Welcome to your seventh e-Training lesson with Keith Robertson. This week Keith explains how to ride beautiful transitions with the view to improving your prelim test riding. This week we focus on prelim 17. Enjoy your schooling and remember to let us know how you got on!
Session 1: canter to trot transitions across the diagonal
In prelim 17 you’re required to change the rein in canter, coming back to trot as you approach the track.
It’s important to set yourself up well for changing the rein, ensuring that your horse is attentive and listening to your aids.
Remember, the judge wants to see how straight you can perform the transition. It’s common to break into trot early at this level, so introduce variety at home.
To try at home…
Try using your voice initially when practising your transitions, so that you’re not interfering with the balance of the canter, and then slowly fade it out. This will mean that your horse will become used to little rein aid and therefore won’t expect you to carry him.
It’s important you get to know what to expect from your horse while you’re at home. If your horse is likely to drop the canter, leave the transition as late as possible. Conversely, if he is very bold, adjust yourself before the marker.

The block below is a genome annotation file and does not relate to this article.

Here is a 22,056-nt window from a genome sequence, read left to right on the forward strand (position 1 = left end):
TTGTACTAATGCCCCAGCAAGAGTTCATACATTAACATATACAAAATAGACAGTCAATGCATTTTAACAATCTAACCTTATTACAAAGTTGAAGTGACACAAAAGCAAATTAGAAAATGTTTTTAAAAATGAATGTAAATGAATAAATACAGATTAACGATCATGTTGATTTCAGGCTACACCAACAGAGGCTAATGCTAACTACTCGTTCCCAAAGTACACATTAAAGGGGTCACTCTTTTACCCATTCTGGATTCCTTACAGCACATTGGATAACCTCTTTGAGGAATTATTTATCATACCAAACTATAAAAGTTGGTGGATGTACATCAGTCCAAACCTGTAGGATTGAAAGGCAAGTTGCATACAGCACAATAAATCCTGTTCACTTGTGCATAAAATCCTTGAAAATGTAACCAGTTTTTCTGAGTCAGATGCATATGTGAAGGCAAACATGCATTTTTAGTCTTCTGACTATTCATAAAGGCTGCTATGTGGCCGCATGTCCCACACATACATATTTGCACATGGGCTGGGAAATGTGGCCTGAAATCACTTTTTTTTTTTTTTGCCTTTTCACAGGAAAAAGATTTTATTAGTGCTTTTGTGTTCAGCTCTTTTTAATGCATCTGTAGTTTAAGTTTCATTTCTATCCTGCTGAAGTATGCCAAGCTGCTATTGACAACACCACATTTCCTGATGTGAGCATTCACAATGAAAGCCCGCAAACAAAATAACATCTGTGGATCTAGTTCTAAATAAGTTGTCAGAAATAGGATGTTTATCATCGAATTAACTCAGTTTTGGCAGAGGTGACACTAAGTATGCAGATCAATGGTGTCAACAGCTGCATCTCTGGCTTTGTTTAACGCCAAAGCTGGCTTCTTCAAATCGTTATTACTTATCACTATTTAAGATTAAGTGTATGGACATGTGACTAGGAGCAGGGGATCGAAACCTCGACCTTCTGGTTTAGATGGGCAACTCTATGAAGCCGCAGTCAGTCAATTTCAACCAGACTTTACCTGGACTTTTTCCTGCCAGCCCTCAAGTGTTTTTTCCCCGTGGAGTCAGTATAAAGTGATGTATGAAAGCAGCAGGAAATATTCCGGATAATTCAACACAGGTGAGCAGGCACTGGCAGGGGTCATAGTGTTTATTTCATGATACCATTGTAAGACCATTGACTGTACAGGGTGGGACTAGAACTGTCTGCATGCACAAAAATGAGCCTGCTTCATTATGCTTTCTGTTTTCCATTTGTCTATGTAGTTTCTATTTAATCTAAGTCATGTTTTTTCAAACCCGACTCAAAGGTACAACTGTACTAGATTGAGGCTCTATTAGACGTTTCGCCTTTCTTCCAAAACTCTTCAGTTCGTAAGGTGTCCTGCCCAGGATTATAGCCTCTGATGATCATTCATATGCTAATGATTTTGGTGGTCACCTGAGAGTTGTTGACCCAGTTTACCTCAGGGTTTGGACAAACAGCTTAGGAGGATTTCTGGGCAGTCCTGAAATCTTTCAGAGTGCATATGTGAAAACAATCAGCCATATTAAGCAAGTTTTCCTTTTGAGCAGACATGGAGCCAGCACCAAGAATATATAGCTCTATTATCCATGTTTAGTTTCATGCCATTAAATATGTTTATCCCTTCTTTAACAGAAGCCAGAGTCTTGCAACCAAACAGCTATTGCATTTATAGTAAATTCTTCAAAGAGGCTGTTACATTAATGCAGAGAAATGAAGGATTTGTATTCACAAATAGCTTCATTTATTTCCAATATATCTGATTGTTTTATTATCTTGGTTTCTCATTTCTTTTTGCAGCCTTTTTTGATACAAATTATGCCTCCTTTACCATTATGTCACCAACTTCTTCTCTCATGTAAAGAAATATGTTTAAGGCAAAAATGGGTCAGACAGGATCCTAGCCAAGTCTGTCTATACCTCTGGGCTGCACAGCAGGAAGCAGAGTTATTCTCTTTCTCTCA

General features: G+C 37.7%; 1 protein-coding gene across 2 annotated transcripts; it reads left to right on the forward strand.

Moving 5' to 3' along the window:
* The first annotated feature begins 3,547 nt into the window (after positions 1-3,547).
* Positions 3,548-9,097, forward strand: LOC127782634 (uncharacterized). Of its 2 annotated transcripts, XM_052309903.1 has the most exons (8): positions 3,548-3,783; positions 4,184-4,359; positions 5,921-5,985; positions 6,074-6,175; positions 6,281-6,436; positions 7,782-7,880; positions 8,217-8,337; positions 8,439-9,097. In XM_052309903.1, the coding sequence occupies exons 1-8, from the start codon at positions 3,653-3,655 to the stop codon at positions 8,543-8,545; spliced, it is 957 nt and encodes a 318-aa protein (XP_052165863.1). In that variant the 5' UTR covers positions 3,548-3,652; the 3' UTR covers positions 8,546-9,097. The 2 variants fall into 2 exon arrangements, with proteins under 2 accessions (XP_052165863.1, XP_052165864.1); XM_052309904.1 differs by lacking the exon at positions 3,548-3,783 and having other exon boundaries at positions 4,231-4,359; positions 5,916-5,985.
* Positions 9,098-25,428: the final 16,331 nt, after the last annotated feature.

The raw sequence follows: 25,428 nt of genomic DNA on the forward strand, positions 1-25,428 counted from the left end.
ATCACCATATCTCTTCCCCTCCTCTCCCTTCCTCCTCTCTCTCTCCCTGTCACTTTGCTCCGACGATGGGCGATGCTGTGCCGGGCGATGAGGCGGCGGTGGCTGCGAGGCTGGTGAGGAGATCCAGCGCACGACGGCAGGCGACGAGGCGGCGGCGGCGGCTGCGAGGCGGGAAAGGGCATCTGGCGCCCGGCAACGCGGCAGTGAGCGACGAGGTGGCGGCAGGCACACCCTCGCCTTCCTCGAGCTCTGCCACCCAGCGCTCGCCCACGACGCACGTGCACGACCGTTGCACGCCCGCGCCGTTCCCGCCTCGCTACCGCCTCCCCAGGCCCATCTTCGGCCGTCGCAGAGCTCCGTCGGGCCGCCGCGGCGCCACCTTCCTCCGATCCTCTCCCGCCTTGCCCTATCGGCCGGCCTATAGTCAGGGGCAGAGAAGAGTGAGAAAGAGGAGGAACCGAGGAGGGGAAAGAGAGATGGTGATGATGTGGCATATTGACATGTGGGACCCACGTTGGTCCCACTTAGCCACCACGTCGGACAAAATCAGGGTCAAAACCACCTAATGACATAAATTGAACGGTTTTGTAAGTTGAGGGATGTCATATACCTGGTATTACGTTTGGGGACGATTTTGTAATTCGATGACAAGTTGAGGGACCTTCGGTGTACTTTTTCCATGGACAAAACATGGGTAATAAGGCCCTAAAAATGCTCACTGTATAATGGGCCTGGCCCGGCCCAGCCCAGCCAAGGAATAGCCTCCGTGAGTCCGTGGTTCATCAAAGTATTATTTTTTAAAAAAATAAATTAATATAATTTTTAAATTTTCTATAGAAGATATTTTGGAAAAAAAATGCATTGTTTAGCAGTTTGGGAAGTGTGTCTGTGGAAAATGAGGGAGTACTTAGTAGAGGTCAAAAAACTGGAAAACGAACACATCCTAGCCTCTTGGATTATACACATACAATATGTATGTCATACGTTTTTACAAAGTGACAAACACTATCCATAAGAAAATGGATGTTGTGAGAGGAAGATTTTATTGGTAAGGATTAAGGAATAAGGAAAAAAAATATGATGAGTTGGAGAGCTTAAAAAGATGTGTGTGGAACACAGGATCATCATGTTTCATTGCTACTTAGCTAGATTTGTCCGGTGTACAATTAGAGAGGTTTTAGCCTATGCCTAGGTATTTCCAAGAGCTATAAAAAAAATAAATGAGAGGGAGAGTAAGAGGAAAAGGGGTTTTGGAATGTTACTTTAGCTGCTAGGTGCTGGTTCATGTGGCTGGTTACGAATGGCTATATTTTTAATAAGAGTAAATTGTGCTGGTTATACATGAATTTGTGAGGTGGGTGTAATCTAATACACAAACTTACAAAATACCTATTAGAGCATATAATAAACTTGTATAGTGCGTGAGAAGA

Work on steadying your canter while keeping your leg on, so your horse doesn’t break before trot. The tiniest amount of inside flexion will help you find your balance and maintain roundness before the transition to trot.
When returning to the track, make it clear to the horse that you’re now remaining in trot. It’s advisable to resume rising trot so he doesn’t think he’s repeating the process. Keep him straight, don’t use too much outside leg and push him into an even contact.
You must also work on sustaining canter for longer periods of time, so the horse doesn’t learn to make a transition every time he gets to a certain point.
Keep practising your transition-riding at home to help build confidence. Your horse should be ready for a transition at any time, and not be surprised.
Session 2: improving your horse’s self-carriage
Transitions are also a great way to improve your horse’s self-carriage — and good self-carriage is a must for pushing up the percentages.
To try at home…
You should not use your hands to create an outline, but ride the horse forward into a light contact, encouraging self-carriage.
Repeat lots of trot-to-canter and canter-to-trot transitions at home. Make sure you have the horse forward in the trot before you make the next transition and that he’s on the bit and that you’re riding him from “back to front”. Think of keeping his forehand to the inside a little bit to keep him straight — only the forehand though, don’t bend the neck as much.
Session 3: practise the whole test
It’s now time to practise riding the test as a whole, but first watch this week’s test riding video with Isobel Wessels:
Although we will focus on other movements throughout the series, ensure that you’re comfortable with the following:
- Transitions across the diagonal
- Half circles returning to the track
- Transitions to medium walk
- Halting from trot